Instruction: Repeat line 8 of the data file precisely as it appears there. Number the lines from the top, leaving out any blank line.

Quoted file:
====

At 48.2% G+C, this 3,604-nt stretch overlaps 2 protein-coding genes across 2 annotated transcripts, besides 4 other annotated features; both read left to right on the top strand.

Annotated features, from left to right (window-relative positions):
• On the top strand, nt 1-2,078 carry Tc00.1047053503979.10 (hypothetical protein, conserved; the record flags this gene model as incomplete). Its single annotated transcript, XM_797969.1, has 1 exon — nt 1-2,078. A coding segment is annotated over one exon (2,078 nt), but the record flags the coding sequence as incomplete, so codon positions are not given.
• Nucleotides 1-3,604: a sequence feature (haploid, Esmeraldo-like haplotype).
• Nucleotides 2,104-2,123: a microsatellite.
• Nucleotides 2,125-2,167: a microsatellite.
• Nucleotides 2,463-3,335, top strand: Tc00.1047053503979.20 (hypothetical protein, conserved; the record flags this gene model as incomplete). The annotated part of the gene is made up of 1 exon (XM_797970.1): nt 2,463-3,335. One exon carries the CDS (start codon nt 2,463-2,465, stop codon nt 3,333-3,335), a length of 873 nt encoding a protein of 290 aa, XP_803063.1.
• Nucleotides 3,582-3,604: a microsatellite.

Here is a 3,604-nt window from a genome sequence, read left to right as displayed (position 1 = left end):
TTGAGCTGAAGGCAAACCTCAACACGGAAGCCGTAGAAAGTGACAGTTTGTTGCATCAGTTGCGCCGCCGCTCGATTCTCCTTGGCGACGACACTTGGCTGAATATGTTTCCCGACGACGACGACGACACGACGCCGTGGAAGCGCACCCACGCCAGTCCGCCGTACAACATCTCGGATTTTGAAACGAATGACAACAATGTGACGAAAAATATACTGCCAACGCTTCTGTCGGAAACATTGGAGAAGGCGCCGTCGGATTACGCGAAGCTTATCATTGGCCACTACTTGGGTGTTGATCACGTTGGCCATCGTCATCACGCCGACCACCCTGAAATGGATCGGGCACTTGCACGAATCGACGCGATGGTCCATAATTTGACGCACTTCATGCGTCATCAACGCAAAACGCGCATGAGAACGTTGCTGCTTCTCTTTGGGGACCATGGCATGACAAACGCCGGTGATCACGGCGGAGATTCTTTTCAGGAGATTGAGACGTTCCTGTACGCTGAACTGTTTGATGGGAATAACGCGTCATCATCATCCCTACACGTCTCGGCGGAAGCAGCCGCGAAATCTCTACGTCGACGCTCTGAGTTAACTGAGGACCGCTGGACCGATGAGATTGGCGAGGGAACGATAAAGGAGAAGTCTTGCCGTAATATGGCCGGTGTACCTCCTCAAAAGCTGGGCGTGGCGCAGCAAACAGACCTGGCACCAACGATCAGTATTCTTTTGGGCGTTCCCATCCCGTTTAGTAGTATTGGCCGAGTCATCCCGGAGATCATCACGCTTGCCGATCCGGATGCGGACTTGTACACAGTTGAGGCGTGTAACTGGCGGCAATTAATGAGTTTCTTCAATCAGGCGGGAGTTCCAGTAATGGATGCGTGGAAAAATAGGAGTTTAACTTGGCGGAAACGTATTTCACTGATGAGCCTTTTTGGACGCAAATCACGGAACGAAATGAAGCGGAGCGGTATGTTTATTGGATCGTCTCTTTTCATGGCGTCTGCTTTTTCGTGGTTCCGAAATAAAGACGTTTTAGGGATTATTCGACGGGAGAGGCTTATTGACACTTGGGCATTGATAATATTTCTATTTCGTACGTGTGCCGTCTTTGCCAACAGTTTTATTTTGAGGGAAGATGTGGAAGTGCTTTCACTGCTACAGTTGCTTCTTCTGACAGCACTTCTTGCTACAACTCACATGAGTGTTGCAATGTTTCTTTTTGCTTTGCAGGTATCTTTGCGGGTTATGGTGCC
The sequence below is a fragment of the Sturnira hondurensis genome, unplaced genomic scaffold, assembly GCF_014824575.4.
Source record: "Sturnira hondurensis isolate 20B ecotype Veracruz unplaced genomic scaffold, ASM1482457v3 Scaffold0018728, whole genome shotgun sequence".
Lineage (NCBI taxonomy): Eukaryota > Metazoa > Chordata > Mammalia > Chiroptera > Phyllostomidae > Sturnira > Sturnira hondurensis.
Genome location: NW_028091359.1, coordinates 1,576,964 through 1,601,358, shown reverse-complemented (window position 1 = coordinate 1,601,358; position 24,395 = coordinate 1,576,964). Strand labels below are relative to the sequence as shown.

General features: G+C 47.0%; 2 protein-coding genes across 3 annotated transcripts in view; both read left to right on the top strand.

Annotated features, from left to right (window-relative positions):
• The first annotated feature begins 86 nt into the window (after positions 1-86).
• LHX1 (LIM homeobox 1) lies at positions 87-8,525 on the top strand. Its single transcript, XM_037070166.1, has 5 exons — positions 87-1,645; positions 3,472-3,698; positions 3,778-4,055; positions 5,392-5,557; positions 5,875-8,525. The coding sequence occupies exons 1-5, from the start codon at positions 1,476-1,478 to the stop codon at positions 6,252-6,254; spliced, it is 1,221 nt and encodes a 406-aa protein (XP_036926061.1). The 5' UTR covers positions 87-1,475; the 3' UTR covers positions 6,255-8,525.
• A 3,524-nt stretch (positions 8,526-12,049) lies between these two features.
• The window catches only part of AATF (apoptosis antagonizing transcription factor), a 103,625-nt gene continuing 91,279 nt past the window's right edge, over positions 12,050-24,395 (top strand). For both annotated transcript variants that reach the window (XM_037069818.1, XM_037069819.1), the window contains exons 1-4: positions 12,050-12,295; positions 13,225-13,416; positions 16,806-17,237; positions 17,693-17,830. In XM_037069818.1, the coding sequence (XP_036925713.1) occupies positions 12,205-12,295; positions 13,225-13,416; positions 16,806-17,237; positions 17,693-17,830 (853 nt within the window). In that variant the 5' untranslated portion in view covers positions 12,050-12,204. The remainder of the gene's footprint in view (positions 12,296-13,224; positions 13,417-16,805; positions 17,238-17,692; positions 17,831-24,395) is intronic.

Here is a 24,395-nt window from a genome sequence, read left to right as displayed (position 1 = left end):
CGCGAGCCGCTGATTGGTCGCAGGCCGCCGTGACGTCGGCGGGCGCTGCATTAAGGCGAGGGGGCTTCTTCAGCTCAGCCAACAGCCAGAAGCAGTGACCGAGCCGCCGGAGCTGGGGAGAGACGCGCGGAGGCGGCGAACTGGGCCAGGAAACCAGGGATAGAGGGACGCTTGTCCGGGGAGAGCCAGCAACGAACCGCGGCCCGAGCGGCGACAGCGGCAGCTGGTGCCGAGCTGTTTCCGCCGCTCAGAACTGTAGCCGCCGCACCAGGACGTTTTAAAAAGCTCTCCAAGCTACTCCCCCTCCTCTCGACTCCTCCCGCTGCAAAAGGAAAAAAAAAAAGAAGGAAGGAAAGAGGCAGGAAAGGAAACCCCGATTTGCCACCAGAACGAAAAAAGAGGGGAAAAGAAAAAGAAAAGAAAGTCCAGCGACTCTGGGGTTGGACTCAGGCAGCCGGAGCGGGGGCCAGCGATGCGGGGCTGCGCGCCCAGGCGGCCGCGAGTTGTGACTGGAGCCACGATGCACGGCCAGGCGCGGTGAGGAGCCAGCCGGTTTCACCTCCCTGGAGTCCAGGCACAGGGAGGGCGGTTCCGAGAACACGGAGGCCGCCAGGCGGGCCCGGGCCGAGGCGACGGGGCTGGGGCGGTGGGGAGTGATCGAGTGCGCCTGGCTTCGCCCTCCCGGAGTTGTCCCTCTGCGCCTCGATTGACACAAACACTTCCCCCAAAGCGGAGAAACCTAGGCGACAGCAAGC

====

• Nucleotides 3,582-3,604: a microsatellite.